In this demonstration, we ask “What is the color of the object to the right of the blue one?” by selecting the spatial term “right” and the “blue” reference object color in the user interface. Figure 6a shows the presented visual array. The robot should select the color term “red”. The plots in Fig. 6 show the activation profiles just before the response.
The task input first activates the spatial-term node “right” and then the reference object color “blue”. The reference object specification “blue” causes the blue camera input to enter into the reference field and induces an activation peak at the blue item location (Fig. 6b).
The activation of the “right” spatial-term node raises the resting level of the “right” spatial semantic field. This homogeneous boost creates a positive activation in this field to the right of the blue reference object once the reference information is given (see “right” spatial semantic field, Fig. 6c). This spatially-specific activation is then input into all color-space fields. This raises activation at all those color-space field locations that lie to the right of the reference object (see lighter blue regions, Fig. 6d). Critically, this spatially-specific activation boost overlaps with the localized input from the red object in the visible scene. This overlap leads to the development of an activation peak in the “red” color-space field (see large arrow in the “red” color-space field, Fig. 6d). This stabilized peak subsequently activates the associated color-term node, triggering the correct description of the target object, “red”.
Figure 7 details the time course of this task. In Fig. 7d the time course of the “right” spatial-term node (red line) shows increased activation from the user input and the subsequent movement through the detection instability (ellipse, Fig. 7d). At this point the node begins to pass activation to the “right” spatial semantic field (upward arrow, Fig. 7d) thereby uniformly boosting the entire field. This spatial semantic field then passes through the detection-instability bifurcation (ellipse, Fig. 7c) and begins to pass activation to the color-space fields (see upward arrow into “red” color-space field, Fig. 7b). The spatially-specific activation coming into the “red” color-space field then sums up with the localized red object activation to produce a positive activation. The field’s activity thus moves through the detection instability (ellipse, Fig. 7b) to drive the activation and ultimate selection of the “red” color-term node (approx. time = 2.6 s, Fig. 7a).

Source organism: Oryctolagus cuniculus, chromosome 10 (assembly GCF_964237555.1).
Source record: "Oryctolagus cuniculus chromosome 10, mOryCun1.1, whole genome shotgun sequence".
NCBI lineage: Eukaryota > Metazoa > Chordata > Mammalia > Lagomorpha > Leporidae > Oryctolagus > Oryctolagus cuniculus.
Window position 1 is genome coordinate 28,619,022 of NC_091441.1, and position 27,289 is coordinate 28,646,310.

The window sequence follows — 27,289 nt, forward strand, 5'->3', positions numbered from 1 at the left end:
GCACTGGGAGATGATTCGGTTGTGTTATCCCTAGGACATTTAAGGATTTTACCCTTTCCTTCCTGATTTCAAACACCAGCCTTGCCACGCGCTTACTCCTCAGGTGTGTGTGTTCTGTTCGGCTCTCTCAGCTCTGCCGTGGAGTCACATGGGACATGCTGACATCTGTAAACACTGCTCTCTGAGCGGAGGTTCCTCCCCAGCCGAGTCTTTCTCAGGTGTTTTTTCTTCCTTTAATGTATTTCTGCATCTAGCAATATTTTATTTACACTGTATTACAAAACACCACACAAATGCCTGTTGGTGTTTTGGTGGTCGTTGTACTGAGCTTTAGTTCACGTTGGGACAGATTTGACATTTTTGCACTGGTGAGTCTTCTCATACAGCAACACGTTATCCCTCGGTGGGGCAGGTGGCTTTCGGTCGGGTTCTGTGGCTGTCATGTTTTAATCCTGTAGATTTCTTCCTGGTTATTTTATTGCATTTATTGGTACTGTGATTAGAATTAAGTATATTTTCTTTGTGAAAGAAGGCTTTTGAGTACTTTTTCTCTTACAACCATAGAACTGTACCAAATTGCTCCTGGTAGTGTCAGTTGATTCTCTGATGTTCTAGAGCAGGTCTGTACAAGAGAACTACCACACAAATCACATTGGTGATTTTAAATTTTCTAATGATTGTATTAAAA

Demonstrations 1a and 1b illustrated the basic model behaviors, selecting either a descriptive spatial term or a color term according to the combined visual and linguistic input. This is the first demonstration of behavioral flexibilty within a single, neurally-grounded spatial language model. In both cases, however, the target object locations corresponded to perfect examples of the selected spatial terms. Empirical spatial language research, however, indicates that deviation from such prototypical spatial relations can influences spatial language decision processes (e.g. Hayward and Tarr 1995, Carlson and Logan 2001, Carlson-Radvansky and Logan 1997). Demonstrations 2a and 2b explore the dynamic consequences of deviating from these prototypical semantic regions.
In both Demonstrations 2a and 2b, we select “blue” as the target object color and “green” as the reference object color. The robot’s task in both instances then is to answer the question “Where is the blue object relative to the green one?”. However, in Demonstration 2a, the relative target-reference position corresponds to a prototypical “right” relation (see Fig. 8a). In Demonstration 2b, on the other hand, the relation is neither perfectly “right” nor perfectly “above” (see Fig. 9a).